We analyze the pre-transaction characteristics of firms going private in the UK, France, Germany and the Nordic region from 2002-2006. We find that a firm’s propensity to go private is an increasing function of leverage, ownership and control, undervaluation and cash flows. A previously suggested explanation for the higher leverage in firms going private is the expropriation of pre-transaction debt holders. The theory is however rejected in this paper, as we find no sign of losses for these debt-holders. Additionally, we study if the incentives to go private vary across countries, depending on market conditions, taxes and corporate governance. Support is found for that, on a country level, a higher degree of corporate governance, and in turn efficiency of the takeover-market, increase the probability of going private.


The most common type of large-scale companies are investor held, of which many are traded in the public markets (Hansmann 1996). A stock exchange listing allows firms to raise funds in public capital markets, increase the share liquidity for investors and founders and entrepreneurs to diversify their wealth. Another key advantage is the ability to use stock incentive plans to attract and retain employees. This is however not the only type of firm, and not always the best. During the last 25 years the act of acquiring and taking a listed company private through a Public-to-Private (P2P) transaction has become increasingly important. Central questions to answer are why this phenomenon has become so important and if it is of equal significance around the world. Not many studies have examined this phenomenon, but three recent and relevant papers have however been written on the topic. Renneboog and Simons (2005) present the recent developments and historic waves of the going private market as well as investigates the motives for P2P and Leverage Buy Out (LBO) transactions through literature studies, for the United States (US), the United Kingdom (UK) and Continental Europe. Another study related to the topic, which investigates the decision to go public by testing why firms go private is made by Bharath and Dittmar (2006). The study is made on P2P transactions in the US from 1980-2004. The third recent study, by Thompsen and Vinten (2006), investigates delisting from European Stock Exchanges 1995-2005, with particular focus on corporate governance on a country level. 

We add to the study by Renneboog and Simmons by performing a statistical investigation, rather than a literature study, on the P2P topic for the UK and Continental Europe (France and Germany). We further expand the results by Bharath and Dittmar for the US by performing a similar study in Europe. To these two studies we also add a cross country dimension. The reason for this comparison is that there may be different incentives for companies to go private across different regions, depending on market conditions, taxes and corporate governance. Finally, we add to the study by Thomsen and Vinten by looking at firm level evidence.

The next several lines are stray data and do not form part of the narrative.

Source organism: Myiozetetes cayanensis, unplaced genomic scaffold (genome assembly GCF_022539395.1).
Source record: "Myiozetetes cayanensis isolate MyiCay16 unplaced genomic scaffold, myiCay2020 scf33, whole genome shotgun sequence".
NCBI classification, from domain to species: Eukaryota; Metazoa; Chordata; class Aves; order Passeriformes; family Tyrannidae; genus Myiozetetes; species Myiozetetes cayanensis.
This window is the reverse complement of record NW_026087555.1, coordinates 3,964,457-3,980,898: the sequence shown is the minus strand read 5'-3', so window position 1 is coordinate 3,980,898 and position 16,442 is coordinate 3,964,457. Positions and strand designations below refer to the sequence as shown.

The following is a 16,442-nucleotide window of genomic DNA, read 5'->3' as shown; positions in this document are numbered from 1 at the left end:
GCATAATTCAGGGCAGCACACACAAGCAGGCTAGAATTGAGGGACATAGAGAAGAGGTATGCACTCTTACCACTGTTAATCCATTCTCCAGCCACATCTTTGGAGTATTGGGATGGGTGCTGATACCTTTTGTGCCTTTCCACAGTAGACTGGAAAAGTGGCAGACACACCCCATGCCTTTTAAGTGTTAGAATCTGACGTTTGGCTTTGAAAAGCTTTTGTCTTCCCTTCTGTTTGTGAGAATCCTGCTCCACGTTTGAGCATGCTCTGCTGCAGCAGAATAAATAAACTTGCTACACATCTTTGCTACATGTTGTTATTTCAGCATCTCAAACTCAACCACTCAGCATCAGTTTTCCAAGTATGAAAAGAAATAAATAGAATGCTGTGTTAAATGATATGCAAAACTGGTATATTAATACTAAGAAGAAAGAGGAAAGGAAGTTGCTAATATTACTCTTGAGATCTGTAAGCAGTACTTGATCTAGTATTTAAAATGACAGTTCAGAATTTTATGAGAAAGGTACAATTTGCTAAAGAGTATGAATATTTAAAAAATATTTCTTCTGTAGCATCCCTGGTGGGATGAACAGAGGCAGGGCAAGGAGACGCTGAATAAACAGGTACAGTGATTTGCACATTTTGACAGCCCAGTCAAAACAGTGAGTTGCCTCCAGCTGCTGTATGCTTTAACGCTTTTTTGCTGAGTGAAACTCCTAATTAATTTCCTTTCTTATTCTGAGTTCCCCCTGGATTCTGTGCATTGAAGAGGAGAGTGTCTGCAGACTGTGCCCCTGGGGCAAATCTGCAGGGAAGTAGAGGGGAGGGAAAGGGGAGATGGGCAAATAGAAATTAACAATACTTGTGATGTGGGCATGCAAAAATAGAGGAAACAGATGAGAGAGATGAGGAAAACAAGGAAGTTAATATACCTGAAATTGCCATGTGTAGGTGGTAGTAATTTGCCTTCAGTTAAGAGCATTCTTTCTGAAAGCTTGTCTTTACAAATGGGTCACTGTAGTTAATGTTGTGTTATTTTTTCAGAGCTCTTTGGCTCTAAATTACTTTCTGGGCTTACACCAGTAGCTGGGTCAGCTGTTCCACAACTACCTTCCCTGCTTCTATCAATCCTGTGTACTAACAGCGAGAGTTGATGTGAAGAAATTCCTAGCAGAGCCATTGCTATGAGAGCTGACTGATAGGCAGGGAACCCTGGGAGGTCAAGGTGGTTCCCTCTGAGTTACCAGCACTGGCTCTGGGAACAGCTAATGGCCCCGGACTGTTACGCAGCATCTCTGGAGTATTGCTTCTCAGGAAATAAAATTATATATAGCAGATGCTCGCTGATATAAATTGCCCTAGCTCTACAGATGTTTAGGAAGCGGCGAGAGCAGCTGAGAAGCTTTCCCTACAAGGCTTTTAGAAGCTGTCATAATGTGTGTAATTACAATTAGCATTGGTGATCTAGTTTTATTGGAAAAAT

The decision to go public was considered a natural step in a firm’s growth process until the 1980’s when the US experienced a major wave of going private transactions amongst large and mature firms. This resulted in that the US share of the world market capitalization shrunk from 53.3% to 29.9% (Zingales 1995). Many questions arose regarding this phenomenon, such as whether this was a temporary phenomenon or if going private transactions would become an important transaction type in the financial sectors. Kaplan (1991) studied what happened after firms went private and found that around 50% of large LBOs became public again within 7 years and that 7% of these went private again later on. Hence, he concluded that “taking firms private is neither shortlived, nor permanent”. 

The number of P2P transactions within Europe has steadily increased since the 1980’s. Looking at deal value, it is evident that the importance of the P2P transactions has grown at a much faster pace since 1995 and reached an all time high in 2005. The value in 2005, $170 billion, was actually more than twice the value in 2000. This makes understanding the reasoning behind this transaction type very relevant today.